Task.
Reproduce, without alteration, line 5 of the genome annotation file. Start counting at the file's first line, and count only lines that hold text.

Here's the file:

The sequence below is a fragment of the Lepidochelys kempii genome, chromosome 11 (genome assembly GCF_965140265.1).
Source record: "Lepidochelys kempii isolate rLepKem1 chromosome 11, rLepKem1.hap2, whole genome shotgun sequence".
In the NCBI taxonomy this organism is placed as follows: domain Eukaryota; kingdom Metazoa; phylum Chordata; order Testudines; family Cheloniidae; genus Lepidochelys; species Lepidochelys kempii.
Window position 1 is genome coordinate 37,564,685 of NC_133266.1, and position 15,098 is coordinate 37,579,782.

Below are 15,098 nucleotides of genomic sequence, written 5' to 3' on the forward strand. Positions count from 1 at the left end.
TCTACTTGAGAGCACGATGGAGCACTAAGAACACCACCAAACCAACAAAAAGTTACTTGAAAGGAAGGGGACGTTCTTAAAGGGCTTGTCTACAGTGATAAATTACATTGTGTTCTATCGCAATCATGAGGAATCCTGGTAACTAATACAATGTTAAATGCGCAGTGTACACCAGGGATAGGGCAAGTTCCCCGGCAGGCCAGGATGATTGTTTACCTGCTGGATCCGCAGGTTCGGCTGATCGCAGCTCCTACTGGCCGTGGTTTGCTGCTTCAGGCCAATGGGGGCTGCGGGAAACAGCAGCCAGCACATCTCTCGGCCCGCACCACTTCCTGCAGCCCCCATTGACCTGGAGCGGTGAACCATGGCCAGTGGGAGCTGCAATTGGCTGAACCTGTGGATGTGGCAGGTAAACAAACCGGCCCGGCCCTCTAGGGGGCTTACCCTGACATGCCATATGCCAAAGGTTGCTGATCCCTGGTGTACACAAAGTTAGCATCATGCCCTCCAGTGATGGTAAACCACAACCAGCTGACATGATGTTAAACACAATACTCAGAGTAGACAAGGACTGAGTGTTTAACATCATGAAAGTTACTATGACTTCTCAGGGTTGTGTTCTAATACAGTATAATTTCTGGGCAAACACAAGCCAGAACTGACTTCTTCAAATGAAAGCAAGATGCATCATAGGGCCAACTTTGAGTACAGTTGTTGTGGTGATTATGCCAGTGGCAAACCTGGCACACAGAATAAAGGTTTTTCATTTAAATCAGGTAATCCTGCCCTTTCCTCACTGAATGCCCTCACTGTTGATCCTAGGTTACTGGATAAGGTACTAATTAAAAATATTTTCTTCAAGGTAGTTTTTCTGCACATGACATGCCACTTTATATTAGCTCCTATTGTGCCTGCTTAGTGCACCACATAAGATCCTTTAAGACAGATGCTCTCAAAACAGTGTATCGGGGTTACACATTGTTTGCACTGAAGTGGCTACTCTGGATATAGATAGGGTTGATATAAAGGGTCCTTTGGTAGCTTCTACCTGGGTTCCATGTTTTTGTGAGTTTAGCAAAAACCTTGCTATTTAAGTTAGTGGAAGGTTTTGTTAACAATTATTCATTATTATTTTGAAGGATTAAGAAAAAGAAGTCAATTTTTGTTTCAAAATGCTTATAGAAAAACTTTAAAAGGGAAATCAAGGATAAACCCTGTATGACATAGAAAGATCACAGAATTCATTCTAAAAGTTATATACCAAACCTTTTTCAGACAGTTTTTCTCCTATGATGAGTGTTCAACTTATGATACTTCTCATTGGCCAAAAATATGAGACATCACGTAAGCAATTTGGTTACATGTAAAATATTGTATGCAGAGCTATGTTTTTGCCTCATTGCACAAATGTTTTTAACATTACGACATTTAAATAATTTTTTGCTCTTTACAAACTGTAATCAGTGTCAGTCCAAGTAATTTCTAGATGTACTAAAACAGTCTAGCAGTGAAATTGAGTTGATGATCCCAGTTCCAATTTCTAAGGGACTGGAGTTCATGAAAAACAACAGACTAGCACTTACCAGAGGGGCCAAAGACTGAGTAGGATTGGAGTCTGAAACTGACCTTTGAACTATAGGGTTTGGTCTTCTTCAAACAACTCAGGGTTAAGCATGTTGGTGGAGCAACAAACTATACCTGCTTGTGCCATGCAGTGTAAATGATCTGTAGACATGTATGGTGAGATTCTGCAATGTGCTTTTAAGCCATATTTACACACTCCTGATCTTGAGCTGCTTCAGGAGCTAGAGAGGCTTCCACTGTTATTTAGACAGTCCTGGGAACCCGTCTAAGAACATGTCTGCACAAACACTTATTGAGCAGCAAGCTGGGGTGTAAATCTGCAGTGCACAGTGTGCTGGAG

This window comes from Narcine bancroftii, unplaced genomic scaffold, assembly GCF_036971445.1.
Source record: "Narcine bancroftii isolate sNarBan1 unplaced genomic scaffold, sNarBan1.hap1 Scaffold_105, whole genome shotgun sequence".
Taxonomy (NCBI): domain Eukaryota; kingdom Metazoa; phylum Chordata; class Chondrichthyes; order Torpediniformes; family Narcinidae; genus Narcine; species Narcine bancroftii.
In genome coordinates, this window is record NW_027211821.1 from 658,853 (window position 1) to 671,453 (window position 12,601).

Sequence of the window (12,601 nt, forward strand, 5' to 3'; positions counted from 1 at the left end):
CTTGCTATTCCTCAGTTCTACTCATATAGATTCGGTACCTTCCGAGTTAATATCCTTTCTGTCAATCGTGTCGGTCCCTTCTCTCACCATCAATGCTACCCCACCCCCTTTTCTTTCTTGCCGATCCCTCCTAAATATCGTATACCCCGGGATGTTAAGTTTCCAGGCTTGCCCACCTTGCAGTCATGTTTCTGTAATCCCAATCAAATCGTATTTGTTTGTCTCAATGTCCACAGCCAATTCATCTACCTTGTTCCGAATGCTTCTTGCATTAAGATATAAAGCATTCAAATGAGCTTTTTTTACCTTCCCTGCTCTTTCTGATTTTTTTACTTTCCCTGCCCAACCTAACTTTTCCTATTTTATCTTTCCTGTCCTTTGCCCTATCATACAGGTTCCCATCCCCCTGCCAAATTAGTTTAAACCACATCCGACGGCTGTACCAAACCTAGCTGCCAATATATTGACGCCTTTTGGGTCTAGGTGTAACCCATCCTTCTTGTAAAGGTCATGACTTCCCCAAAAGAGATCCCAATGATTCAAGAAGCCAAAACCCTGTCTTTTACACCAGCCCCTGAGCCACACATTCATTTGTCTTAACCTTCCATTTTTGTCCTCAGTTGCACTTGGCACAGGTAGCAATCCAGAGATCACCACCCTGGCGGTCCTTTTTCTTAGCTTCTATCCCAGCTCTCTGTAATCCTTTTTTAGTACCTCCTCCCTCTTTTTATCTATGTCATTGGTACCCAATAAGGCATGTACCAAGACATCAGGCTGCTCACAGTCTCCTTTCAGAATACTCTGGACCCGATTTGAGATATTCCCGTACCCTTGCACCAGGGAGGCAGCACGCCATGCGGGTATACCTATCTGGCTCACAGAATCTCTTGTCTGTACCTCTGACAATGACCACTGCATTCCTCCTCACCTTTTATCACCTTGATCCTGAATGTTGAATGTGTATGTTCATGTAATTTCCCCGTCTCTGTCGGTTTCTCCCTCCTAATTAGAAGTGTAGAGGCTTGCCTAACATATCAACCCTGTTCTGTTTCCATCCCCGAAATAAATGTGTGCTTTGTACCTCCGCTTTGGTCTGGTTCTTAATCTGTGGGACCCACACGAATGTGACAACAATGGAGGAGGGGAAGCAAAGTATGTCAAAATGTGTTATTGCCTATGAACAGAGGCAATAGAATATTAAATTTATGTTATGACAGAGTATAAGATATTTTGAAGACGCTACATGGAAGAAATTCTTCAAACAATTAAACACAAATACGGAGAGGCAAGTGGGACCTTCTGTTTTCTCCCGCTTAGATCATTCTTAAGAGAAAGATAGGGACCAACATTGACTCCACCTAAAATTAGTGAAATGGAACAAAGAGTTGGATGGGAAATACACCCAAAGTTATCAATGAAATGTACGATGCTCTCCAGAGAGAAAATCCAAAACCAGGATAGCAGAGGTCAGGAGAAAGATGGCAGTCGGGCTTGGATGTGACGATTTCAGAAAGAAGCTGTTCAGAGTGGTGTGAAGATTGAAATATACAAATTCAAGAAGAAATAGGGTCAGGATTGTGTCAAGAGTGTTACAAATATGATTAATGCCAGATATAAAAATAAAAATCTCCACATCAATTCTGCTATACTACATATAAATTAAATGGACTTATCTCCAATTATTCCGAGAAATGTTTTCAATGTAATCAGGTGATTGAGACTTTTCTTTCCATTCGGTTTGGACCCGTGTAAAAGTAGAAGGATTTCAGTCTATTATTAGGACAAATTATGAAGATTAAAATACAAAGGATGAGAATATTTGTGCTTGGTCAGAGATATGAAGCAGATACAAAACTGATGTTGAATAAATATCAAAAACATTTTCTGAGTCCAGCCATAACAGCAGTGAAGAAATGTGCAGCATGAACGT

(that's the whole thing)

Below are 15,098 nucleotides of genomic sequence, written 5' to 3' on the forward strand. Positions count from 1 at the left end.